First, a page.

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PM Dung calls on new approaches to East Asia role
By Thu Nguyet and Binh Nguyen - The Saigon Times Daily
Monday,  Jun 7, 2010,21:55 (GMT+7)

By Thu Nguyet and Binh Nguyen - The Saigon Times Daily

Prime Minister Nguyen Tan Dung (L) at the "How Will Asia Lead?" session on the opening day of the World Economic Forum on East Asia 2010 in HCMC on Sunday Photo: Mong Binh
HCMC – Vietnam’s Prime Minister Nguyen Tan Dung, speaking at the plenary session of the 19th World Economic Forum on East Asia 2010 in HCMC on Monday, called on the region to think of new approaches to assume a bigger role globally when the time comes.

Vị trí đặt quảng cáo“A truly new opportunity has dawned on East Asia. It is time for East Asia to be confident to take a greater role in global governance,” Dung said in his opening speech at the two-day forum at the InterContinental Asiana Saigon.

More than 400 of Asia’s leading decision-makers participated in the opening session of the first forum of its kind held in Vietnam, where Dung and other government leaders noted Asia was the first region to recover from the global economic turbulence.

This session was also joined by Cambodia’s PM Hun Sen, Laotian PM Bouasone Bouphavanh, and Myanmar’s PM U Thein Sein. Other dignitaries included Kiat Sittheeamorn, President of Thailand Trade Representative, and Wang Zhizhen, vice chairwoman of the National Committee of the Chinese People’s Political Consultative Conference.

“We understand that in order to have a more important and deserving leadership role in the global political economy, every member of East Asia should strive to enhance its role and leadership capacity with far-sighted vision,” Dung said.

Challenges in the post-crisis period require East Asian economies to review their targets and priorities for years to come in order to post stronger and more solid development.

To gain a more important role in the global sphere, Dung raised questions for East Asia leaders to answer and deal at the national level, in relation to the adjustments to their current development models to ensure high, balanced and sustainable economic growth.

“Strategic adjustments are necessary to stay in line with the post-crisis international landscape,” Dung said.

Regional unity within diversity

At the regional level, Prime Minister Dung questioned how to promote inter-regional relationships and cooperation to support strong economic growth and to serve as the basis for the growingly important role of East Asia.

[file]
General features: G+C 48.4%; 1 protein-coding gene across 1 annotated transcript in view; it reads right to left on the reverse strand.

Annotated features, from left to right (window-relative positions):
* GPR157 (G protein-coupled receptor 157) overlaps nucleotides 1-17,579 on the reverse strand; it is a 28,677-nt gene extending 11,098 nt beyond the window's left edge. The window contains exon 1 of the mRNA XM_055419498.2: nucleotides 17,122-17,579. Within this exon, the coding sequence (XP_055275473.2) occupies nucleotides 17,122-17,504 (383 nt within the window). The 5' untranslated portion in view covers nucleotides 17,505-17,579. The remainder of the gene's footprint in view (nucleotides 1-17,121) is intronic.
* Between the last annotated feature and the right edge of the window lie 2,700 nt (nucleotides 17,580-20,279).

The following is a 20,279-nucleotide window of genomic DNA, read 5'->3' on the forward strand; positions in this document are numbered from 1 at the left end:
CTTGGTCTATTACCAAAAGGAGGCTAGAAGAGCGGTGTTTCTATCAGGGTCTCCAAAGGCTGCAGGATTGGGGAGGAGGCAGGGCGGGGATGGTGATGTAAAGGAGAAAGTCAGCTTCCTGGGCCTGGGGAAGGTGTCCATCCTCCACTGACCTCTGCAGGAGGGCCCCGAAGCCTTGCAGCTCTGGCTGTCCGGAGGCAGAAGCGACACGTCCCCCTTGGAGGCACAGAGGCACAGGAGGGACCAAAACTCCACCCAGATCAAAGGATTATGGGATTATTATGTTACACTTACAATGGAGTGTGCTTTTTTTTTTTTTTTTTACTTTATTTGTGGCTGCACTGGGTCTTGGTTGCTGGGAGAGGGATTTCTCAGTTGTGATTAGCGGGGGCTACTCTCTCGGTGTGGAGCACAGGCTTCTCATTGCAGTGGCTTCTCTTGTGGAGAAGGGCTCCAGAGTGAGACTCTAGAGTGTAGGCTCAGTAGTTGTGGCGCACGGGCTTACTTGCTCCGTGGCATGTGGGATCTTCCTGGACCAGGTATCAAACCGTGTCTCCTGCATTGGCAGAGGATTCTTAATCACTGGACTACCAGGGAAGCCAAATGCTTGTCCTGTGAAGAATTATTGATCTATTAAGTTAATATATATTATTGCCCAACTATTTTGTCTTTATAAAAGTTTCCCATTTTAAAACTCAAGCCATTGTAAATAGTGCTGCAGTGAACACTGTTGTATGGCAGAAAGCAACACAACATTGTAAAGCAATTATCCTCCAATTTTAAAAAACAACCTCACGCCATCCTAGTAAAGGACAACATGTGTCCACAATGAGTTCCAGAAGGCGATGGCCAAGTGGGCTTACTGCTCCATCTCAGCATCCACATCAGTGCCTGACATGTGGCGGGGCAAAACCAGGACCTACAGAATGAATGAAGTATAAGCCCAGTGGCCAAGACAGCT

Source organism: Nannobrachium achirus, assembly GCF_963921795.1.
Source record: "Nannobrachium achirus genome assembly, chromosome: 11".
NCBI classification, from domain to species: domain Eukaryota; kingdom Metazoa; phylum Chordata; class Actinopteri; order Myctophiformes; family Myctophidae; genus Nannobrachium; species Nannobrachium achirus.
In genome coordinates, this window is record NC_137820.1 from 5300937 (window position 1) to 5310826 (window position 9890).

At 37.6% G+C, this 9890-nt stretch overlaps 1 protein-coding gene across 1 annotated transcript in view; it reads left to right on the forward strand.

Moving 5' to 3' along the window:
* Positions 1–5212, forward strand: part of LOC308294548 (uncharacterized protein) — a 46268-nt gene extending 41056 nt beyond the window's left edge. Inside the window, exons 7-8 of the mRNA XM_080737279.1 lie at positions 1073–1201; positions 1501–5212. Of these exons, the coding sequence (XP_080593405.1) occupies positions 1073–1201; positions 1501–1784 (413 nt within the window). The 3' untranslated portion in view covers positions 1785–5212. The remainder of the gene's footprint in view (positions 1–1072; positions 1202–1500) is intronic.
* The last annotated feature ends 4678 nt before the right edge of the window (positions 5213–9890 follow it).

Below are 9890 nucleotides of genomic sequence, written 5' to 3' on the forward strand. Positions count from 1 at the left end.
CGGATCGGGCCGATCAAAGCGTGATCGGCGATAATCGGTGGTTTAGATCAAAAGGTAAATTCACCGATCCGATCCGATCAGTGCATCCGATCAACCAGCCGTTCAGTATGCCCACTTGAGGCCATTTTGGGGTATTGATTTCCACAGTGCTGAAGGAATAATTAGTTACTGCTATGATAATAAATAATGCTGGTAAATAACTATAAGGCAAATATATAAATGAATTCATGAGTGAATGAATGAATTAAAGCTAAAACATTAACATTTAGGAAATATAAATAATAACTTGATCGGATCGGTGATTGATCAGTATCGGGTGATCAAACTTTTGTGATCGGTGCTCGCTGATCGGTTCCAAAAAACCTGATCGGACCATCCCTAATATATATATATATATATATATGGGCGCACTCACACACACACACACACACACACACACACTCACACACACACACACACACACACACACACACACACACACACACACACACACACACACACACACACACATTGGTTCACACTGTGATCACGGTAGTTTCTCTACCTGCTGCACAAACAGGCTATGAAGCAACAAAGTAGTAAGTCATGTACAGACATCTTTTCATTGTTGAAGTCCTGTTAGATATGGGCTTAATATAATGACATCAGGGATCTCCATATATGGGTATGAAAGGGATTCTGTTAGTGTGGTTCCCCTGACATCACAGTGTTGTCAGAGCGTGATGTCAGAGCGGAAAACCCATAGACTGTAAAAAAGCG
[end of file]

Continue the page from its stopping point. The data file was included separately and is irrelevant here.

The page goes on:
“East Asia consists of many countries with different political regimes and various levels of development, culture, social values, religion, etc. Therefore, the strengthening of regional cooperation should be based on the principle of ‘unity within diversity’,” Dung said.

Dung said the principle had shown to be effective in regional cooperation in the past year, but new requirements, formats and scope for regional cooperation needed to be defined to suite the new situation.

The point was shared by the vice chairwoman Wang of China. She said countries in Asia needed to map out strategies for post-crisis development, and stressed cooperation should go beyond the region for the global sustainability.

“In historic turning points like this, Asia and the rest of the world must work together for global peace and progress,” she said.

She added that everyone was hoping to learn from Asia, where countries provided the engine for economic recovery as they proved in past crises.

Laotian Prime Minister Bouphavanh had the same view.

The Laotian prime minister said many countries in the region had learned good lessons from the regional financial turmoil in 1997 and the global slump. “I am confident that, with national endeavors and regional cooperation, Asia will be able to galvanize economic growth and attain the goal of sustainable development.”

Myanmar’s Prime Minister Sein said to keep the momentum of strong rebounding and high economic growth afterwards, the region should co-operate and pay more attention to job security, talent attracting and environment.

Prime Minister Dung also named East Asia’s roles and responsibilities for global issues.
“With a strong shift in the balance of power and post-crisis economic power, the global roles and responsibility undertaken by East Asia need to be recognized and re-evaluated adequately.”

The president of Thailand Trade Representative, Sittheeamorn said ASEAN was ready to serve as the focal point of the world and new opportunities were opening, particularly in trade and business.

“Asia’s economic growth underlines its growing role and confirms the right for Asia,” Sittheeamorn said. He added that Asia’s huge population represented a huge market and increasing purchasing power.

Sittheeamorn said in 2025, nearly two-thirds of the world’s population would be living in Asia. The region’s share of the global gross domestic product had risen from 7.1% in 1980 to 22.8% currently.

He noted Asia continued to account for at least one-third of global trade and almost 30% of merchandise exports. Therefore, this region has become a key attraction of global investment and production.

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